How would you respond to people who often feel uncomfortable during the sharing of God’s peace— that it resembles more of a drawn-out Holy Howdy? (It’s okay if you say, “You gotta get over it.” I’d understand!)
This would not have been an issue in the earliest periods of the church’s life, as any visitors would have left the divine service before this point. That is probably not possible nor necessarily desirable in today’s unchurched world. For visitors, two things are important. I think it is important to make them aware of the fact that in many ways the remainder of the service is “family time,” that is, the celebration of the meal of the family of the church and the exchange of the peace is a time to express to one another the peace that we share as a family in Christ. Baptized visitors can and ought to be included in that sharing as much as possible since they are part of the extended family, even if not a part of the immediate local family. Second, unchurched visitors should be shepherded through the entire service from the beginning by a member of the congregational family. By being shepherded through the service from the beginning they can be prepared for the exchange of peace and hopefully some of the uncomfortableness of being an outsider can be mitigated, even though it won’t entirely disappear.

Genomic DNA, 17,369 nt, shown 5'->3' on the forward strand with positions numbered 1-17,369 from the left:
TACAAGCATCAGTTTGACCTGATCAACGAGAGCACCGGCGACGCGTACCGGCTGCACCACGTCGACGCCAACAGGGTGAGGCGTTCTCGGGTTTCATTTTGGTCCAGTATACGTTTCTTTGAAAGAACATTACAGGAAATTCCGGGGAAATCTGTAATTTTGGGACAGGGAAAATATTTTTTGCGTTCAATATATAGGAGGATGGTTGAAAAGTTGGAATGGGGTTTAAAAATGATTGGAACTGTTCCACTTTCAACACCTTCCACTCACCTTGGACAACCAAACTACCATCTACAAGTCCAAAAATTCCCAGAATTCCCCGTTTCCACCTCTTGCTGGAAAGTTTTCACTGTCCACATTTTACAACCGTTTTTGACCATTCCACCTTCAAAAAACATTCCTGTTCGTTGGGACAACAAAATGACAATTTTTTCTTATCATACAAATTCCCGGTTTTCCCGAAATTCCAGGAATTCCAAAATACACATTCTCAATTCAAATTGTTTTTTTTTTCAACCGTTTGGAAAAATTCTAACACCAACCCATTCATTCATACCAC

What else would you like us to know about the sharing of God’s peace?